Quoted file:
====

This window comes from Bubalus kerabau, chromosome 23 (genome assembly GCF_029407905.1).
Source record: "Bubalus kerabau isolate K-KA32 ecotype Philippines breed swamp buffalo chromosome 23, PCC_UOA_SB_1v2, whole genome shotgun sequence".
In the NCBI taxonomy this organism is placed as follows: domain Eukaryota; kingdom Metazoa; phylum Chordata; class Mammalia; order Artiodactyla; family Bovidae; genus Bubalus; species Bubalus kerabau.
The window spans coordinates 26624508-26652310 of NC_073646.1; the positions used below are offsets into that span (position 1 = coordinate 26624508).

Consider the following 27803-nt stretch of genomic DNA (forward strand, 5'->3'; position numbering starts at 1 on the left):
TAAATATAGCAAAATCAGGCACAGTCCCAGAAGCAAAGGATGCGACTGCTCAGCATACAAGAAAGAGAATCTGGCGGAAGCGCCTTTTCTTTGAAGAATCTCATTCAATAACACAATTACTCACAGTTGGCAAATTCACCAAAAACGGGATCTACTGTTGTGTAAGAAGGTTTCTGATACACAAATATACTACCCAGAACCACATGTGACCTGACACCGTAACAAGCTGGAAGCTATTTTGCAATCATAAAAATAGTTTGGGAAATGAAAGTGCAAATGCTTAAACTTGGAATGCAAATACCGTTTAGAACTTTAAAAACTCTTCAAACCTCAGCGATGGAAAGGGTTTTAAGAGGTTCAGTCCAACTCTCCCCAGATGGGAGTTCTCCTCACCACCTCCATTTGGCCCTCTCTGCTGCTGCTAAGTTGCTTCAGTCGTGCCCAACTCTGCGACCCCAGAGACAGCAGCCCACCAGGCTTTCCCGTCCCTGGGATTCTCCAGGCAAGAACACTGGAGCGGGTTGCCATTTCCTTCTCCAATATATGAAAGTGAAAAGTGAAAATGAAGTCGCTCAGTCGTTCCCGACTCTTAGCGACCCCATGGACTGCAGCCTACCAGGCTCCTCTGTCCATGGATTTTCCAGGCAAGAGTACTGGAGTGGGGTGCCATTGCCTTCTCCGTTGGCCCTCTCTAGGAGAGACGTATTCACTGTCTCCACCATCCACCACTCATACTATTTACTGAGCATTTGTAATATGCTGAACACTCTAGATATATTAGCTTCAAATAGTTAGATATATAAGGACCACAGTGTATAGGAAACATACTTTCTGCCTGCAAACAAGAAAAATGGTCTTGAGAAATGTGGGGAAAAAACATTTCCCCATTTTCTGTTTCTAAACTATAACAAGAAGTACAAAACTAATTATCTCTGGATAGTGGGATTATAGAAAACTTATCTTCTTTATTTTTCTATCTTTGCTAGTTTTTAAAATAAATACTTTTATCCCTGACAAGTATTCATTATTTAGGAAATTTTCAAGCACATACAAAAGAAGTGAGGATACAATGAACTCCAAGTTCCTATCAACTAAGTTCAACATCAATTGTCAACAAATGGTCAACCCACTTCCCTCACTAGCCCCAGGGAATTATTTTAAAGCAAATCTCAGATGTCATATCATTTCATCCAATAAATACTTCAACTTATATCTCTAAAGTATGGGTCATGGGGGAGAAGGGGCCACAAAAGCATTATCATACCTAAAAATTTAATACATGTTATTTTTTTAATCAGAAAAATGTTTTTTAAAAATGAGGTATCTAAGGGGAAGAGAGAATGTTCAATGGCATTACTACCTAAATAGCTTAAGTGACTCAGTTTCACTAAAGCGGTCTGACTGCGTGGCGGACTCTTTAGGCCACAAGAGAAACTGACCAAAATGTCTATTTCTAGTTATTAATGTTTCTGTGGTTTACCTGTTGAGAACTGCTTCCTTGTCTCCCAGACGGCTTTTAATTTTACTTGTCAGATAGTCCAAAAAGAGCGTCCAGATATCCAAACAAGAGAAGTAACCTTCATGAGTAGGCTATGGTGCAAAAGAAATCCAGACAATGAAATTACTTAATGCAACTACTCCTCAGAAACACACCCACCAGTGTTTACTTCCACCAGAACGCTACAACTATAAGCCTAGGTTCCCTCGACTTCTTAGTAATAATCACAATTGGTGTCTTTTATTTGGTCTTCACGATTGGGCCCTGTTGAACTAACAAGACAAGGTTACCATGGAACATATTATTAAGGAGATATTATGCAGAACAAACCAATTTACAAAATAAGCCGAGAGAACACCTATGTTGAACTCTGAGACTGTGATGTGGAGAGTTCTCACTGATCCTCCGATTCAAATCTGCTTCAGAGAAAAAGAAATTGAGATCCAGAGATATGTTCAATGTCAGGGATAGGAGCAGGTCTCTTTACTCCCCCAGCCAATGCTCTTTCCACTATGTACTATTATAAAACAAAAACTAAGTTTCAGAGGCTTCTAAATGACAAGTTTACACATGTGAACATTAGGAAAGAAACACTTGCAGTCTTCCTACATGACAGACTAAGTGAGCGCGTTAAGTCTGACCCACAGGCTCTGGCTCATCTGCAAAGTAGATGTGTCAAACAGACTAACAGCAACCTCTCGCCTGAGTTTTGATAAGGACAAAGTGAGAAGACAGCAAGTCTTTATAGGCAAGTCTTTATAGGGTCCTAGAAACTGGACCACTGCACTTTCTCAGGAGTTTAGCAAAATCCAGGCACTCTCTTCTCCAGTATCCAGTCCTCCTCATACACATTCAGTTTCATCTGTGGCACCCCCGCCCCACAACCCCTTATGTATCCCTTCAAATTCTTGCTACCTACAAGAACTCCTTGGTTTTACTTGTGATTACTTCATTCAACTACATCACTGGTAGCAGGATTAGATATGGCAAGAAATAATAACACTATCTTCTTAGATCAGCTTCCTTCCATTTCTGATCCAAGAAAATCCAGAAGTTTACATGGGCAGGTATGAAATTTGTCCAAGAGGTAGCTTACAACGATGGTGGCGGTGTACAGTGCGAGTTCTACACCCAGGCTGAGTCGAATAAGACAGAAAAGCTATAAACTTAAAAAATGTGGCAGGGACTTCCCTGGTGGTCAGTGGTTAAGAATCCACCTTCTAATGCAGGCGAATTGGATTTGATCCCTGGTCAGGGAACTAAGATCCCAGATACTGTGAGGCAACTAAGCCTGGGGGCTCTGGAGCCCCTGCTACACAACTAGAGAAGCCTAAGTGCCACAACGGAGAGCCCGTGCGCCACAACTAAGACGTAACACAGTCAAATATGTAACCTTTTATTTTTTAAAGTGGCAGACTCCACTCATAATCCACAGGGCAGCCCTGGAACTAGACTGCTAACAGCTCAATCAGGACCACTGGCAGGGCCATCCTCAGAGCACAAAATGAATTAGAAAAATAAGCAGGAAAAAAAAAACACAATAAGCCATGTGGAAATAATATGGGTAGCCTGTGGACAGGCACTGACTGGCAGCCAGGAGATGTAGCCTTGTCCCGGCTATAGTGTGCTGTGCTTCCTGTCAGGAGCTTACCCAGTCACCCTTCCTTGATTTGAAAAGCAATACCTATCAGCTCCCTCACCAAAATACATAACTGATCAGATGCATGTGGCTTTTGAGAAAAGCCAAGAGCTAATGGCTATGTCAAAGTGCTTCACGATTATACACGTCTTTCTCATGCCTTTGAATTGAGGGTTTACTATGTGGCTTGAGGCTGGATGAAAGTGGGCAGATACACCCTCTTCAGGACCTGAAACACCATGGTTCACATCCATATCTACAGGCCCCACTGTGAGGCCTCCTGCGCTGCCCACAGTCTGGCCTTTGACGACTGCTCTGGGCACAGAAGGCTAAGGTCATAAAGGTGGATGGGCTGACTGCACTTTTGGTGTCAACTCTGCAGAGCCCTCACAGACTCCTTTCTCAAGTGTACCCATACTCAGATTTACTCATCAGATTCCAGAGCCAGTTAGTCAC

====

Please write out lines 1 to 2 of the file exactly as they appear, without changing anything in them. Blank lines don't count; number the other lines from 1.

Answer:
This window comes from Bubalus kerabau, chromosome 23 (genome assembly GCF_029407905.1).
Source record: "Bubalus kerabau isolate K-KA32 ecotype Philippines breed swamp buffalo chromosome 23, PCC_UOA_SB_1v2, whole genome shotgun sequence".